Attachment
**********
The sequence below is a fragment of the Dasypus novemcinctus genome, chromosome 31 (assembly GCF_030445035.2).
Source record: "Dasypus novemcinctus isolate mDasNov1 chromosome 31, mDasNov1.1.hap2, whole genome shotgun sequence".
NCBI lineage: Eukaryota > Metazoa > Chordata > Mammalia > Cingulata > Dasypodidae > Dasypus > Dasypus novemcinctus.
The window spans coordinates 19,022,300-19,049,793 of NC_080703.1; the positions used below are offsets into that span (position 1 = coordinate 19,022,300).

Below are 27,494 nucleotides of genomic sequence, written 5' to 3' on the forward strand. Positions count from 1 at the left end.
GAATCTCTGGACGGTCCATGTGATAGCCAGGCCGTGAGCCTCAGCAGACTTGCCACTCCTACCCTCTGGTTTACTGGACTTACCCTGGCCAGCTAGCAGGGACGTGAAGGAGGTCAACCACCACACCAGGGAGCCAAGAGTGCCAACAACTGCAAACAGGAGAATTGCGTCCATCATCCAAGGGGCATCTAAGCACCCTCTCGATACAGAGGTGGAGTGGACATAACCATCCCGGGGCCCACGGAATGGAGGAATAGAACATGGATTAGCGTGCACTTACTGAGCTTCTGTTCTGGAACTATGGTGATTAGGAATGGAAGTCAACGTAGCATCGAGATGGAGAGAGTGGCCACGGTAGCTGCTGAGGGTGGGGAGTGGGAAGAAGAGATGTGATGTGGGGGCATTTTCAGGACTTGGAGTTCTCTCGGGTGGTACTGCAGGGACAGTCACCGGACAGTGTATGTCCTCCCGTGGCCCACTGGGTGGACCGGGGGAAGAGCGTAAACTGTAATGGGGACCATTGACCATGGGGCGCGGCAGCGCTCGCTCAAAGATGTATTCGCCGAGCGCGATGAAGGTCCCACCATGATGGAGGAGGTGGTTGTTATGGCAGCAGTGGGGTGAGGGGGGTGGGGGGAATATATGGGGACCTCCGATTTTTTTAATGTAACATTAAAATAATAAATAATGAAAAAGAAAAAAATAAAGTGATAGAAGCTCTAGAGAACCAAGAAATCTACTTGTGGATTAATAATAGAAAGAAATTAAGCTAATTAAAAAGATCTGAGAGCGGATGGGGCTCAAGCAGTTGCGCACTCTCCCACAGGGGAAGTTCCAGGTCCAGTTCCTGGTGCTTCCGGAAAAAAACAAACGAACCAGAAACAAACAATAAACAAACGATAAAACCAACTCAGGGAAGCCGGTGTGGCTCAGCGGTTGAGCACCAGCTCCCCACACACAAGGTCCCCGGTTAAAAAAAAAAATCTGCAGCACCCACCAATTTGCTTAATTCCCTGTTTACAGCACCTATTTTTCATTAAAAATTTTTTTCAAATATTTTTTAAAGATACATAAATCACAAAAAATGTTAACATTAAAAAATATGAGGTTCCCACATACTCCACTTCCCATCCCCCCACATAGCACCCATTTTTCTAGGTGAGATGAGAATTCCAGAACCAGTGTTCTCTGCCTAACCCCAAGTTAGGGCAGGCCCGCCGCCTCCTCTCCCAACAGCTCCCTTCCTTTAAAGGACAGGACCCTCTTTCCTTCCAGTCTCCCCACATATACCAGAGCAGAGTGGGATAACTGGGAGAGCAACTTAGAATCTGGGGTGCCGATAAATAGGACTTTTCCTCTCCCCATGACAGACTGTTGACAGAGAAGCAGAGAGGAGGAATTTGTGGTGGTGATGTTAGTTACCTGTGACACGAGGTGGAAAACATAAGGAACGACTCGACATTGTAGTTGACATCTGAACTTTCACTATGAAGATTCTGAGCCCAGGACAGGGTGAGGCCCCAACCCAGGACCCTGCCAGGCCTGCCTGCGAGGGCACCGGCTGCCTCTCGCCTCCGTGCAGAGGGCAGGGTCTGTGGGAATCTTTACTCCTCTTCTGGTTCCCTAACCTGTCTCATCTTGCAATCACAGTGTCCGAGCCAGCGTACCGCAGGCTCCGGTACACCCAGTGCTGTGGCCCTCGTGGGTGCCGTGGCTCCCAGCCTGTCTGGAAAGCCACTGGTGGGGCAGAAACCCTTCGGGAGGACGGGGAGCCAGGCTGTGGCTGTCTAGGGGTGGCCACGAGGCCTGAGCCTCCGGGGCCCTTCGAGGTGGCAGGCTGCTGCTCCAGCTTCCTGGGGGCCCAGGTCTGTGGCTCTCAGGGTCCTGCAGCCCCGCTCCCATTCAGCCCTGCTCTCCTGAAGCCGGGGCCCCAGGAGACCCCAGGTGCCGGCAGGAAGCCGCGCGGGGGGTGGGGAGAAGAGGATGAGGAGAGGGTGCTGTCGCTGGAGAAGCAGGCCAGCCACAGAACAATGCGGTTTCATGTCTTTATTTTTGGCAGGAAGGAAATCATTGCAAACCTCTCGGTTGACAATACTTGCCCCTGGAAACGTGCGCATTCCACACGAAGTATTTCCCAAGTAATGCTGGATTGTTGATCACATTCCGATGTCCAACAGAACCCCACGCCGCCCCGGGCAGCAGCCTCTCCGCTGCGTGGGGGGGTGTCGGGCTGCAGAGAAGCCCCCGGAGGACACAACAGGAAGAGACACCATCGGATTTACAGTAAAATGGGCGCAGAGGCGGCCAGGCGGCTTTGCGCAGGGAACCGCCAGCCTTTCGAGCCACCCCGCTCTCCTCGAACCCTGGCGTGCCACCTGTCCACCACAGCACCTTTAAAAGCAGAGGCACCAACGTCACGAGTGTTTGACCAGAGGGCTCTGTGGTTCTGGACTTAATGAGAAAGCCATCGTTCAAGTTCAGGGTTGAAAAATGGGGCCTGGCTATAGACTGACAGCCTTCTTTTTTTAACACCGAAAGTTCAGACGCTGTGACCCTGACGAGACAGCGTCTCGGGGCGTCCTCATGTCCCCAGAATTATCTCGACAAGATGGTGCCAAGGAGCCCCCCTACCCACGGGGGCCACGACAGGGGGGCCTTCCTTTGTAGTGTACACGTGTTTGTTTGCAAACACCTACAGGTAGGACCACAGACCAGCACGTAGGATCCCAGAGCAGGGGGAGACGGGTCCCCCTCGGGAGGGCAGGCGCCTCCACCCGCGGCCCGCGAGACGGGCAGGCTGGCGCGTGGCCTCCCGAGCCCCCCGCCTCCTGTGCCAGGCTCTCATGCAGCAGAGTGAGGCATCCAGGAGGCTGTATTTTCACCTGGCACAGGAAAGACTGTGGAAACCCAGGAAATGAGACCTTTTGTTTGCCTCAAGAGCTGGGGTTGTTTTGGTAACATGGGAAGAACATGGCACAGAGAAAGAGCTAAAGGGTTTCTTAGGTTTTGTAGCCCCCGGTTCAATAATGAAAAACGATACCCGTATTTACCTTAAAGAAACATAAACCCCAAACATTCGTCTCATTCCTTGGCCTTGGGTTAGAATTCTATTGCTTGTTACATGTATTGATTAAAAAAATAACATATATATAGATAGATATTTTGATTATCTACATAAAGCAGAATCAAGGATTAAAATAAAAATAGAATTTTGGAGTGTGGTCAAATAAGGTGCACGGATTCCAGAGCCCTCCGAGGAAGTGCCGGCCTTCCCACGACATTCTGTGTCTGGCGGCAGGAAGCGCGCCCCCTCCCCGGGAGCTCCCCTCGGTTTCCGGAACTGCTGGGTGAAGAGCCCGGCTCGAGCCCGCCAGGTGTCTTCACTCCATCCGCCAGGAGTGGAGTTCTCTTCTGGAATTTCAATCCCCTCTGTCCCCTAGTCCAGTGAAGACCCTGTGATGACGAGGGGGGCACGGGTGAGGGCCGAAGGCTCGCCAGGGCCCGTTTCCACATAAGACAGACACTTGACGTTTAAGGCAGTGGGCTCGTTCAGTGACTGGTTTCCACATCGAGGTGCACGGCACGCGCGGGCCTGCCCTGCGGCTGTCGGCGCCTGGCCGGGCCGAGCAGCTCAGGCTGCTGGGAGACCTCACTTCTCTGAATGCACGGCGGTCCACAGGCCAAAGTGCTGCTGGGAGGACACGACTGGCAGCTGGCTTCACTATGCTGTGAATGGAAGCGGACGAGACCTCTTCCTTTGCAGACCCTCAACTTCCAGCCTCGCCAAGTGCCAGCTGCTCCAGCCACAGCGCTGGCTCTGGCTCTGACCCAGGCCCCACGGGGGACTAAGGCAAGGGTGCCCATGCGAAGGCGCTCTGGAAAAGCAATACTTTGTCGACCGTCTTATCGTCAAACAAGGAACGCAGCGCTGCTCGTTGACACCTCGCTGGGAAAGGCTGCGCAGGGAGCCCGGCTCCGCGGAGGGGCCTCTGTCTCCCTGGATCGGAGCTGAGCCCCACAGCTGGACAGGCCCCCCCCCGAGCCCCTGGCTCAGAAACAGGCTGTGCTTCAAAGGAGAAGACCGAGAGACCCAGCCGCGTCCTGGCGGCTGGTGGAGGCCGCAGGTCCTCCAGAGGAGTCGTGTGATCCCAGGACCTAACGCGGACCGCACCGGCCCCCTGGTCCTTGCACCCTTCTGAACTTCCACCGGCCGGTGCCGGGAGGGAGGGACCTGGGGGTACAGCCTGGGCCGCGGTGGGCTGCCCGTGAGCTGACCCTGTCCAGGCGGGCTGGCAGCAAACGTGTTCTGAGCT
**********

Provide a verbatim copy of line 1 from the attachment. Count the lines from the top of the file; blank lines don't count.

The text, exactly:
The sequence below is a fragment of the Dasypus novemcinctus genome, chromosome 31 (assembly GCF_030445035.2).